Clubs in the Sussex Cricket League (SCL) will be allowed to choose whether to provide a mid-match tea from 2021 onwards, after voting to end decades of precedent at their annual general meeting.
With 140 clubs and 355 teams, the SCL is the world's biggest recreational set-up, and the proposal was carried in a closely contested vote, by 114 in favour to 89 against.
It means that home sides will no longer be obliged to provide food during the innings break, although they will still be expected to offer cold and hot drinks for players on both sides, as well as the match officials. The innings break in Sussex league fixtures will remain 30 minutes in length.
The announcement met with a predictable wave of reaction on social media, with the traditional image of the bountiful mid-innings spread prompting much nostalgic outpouring. For cricketers of all generations, faced with dropped catches and first-ball ducks, a good tea has quite often ended up being the saving grace of a weekend afternoon.
However, the reality for many modern-day league sides is far less idyllic, with a decline in the number of volunteers willing to focus on the catering, and the onus tending to fall on hard-pressed match managers, whose main priority is to ensure 11 fit and able players for any given contest.
Match teas were suspended as a precautionary measure during the Covid-19 outbreak in 2020, after comments from the prime minister, Boris Johnson, appeared to single out their social aspect as one of the main reasons why the recreational game could not take place for the whole of April, May and June.
Instead, players were encouraged to bring their own food when the sport resumed in July, and with many clubs facing cash-flow issues in the wake of the pandemic, the opportunity to offload the financial burden of the cricket tea is one that looks set to catch on. Other leagues up and down the country are expected to follow Sussex's example and offer their members a vote in the coming weeks and months.
Here's a sample of how the debate has unfolded on Twitter since the decision was announced.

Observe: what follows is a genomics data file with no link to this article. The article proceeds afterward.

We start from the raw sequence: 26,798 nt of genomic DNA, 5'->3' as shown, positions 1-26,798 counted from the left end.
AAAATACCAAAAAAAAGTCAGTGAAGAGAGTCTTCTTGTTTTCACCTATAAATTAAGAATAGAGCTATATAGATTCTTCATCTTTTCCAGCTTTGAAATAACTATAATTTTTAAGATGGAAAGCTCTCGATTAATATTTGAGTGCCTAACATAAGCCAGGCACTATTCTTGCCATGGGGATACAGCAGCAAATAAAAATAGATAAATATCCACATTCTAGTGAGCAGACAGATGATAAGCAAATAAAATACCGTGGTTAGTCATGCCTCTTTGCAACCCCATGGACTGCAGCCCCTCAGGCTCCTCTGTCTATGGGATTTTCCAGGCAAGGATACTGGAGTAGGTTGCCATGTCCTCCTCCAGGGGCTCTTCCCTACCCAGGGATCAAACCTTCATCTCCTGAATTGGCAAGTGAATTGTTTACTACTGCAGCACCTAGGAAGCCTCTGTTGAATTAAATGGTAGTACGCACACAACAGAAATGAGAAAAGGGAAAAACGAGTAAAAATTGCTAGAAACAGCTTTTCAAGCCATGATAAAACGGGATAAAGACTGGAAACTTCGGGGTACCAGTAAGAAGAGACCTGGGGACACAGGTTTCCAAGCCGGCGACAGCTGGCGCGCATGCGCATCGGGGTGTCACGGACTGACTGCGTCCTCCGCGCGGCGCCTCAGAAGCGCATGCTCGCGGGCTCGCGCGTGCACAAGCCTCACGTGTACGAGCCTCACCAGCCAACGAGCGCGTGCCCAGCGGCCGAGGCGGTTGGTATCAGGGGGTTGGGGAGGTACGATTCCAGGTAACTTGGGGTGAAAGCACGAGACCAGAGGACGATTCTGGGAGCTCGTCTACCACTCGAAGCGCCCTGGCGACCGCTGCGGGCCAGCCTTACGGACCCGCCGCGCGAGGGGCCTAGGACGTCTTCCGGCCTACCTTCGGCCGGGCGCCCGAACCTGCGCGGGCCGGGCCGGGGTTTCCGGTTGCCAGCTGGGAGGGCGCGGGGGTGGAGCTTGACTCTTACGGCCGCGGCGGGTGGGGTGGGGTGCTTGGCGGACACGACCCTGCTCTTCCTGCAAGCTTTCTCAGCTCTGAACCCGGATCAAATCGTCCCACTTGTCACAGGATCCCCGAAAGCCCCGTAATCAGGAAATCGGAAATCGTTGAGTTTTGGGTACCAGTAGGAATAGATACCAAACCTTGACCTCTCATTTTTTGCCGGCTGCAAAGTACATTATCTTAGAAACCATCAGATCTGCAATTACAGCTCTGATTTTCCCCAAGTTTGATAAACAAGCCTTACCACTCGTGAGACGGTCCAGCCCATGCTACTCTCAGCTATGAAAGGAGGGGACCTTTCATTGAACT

We will unilaterally disregard the outcome of this vote. We encourage other clubs to follow suit. https://t.co/1y9q1XrpOn— Preston Nomads CC (@PrestonNomads) November 24, 2020
HKCC are disappointed that cricket teas are being dropped from the @SussexCricketLg.— HKCC - Home of The HK Horsemen T20 team (@horstedkeynescc) November 23, 2020
We will still be providing teas for our players at home games, and are happy to also provide for any opposition who are happy to reciprocate.
In fact, we are working on a new pavlova recipe.
Good Lord. Sussex Cricket League has voted that teams no longer have to provide a cricket tea for a match. No tea? During a match? If this twaddle catches on, an asteroid may as well destroy us all now.— Mark Steel (@mrmarksteel) November 24, 2020
My hot take on #teagate....— TheTeaLady (@crickettealady) November 24, 2020
Most of the biggest defenders of teas aren't those who have to organise or make them!
I mean I'm sad, but I wish players had the same enthusiasm to help me make tte food and clear up as they seem to have for eating.
Bit sensationalised tbf.— Aldwick Cricket Club (@AldwickCC) November 24, 2020
Teas not stopped - any club wanting too can
We've struggled to get XI out at times with a slip cordon having an average age of 70+
Try then getting a volunteer to do tea when you've begged players to play.
At least the option is there now
No cricket teas are just another nail in the coffin of one club providing something for the away team and officials. The jug has gone. The umpires who stand in the cold and rain might just need something to warm them up. I am in favour of keeping them.— Dan Whiting (@TheMiddleStump) November 24, 2020
Lots of discussion about cricket teas at the moment. If you can't understand why people are voting to scrap em.— The Fat Cricketer (@DatFatCricketer) November 23, 2020
1. Your not involved with the hassle of organising them.
2. You take the tea ladies for granted.
3. Your teas are amazing
4. Your making decent profit #teagate
The misrepresentation of the cricket tea was precisely what fooled our PM into thinking the sport was a greater threat to public health than tennis. Those who just want to play can & do live without it. Those who want to socialise (post-Covid) will put on massive spreads! Hurrah!— Andrew Miller (@miller_cricket) November 24, 2020
Some lads play a whole season without getting much of a bat or bowl. The social aspect of cricket coupled with the chance for everyone, no matter what size, shape or age, to play is a huge part of the sport at recreational level. Cancelling teas is so short sighted & damaging— Keyser Söze (@LeightonTreagus) November 24, 2020